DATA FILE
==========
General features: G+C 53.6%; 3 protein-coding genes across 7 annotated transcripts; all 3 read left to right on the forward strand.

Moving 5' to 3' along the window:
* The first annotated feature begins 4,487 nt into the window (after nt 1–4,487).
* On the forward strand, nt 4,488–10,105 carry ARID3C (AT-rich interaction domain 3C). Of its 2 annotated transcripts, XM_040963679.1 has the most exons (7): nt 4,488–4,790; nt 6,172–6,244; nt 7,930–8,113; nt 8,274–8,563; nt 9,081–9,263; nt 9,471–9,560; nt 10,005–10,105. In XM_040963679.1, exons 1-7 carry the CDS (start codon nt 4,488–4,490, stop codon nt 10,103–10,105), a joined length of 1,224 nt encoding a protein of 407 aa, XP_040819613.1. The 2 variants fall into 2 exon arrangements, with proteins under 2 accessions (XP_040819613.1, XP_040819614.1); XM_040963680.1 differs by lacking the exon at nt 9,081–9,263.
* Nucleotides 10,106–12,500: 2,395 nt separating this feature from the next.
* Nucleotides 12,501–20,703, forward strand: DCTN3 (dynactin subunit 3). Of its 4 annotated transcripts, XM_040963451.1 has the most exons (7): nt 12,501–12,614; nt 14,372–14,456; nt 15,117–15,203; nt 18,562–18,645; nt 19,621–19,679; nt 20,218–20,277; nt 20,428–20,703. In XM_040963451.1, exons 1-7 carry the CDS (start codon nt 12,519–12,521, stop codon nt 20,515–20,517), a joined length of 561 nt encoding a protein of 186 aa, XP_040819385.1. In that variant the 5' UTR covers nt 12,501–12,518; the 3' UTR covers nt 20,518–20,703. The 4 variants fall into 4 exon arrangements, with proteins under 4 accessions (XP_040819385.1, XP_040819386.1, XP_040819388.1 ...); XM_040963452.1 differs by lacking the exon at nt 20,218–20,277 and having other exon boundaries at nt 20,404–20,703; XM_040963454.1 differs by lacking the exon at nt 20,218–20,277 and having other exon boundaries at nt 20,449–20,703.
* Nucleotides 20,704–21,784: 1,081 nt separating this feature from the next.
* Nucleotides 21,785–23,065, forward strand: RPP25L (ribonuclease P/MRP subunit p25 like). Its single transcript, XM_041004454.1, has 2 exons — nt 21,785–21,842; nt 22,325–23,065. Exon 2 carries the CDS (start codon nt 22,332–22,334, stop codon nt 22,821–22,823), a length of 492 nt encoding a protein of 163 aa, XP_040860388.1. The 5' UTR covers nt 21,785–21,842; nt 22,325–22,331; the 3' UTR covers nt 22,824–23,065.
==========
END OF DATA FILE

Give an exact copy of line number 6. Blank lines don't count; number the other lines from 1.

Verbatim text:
* Nucleotides 12,501–20,703, forward strand: DCTN3 (dynactin subunit 3). Of its 4 annotated transcripts, XM_040963451.1 has the most exons (7): nt 12,501–12,614; nt 14,372–14,456; nt 15,117–15,203; nt 18,562–18,645; nt 19,621–19,679; nt 20,218–20,277; nt 20,428–20,703. In XM_040963451.1, exons 1-7 carry the CDS (start codon nt 12,519–12,521, stop codon nt 20,515–20,517), a joined length of 561 nt encoding a protein of 186 aa, XP_040819385.1. In that variant the 5' UTR covers nt 12,501–12,518; the 3' UTR covers nt 20,518–20,703. The 4 variants fall into 4 exon arrangements, with proteins under 4 accessions (XP_040819385.1, XP_040819386.1, XP_040819388.1 ...); XM_040963452.1 differs by lacking the exon at nt 20,218–20,277 and having other exon boundaries at nt 20,404–20,703; XM_040963454.1 differs by lacking the exon at nt 20,218–20,277 and having other exon boundaries at nt 20,449–20,703.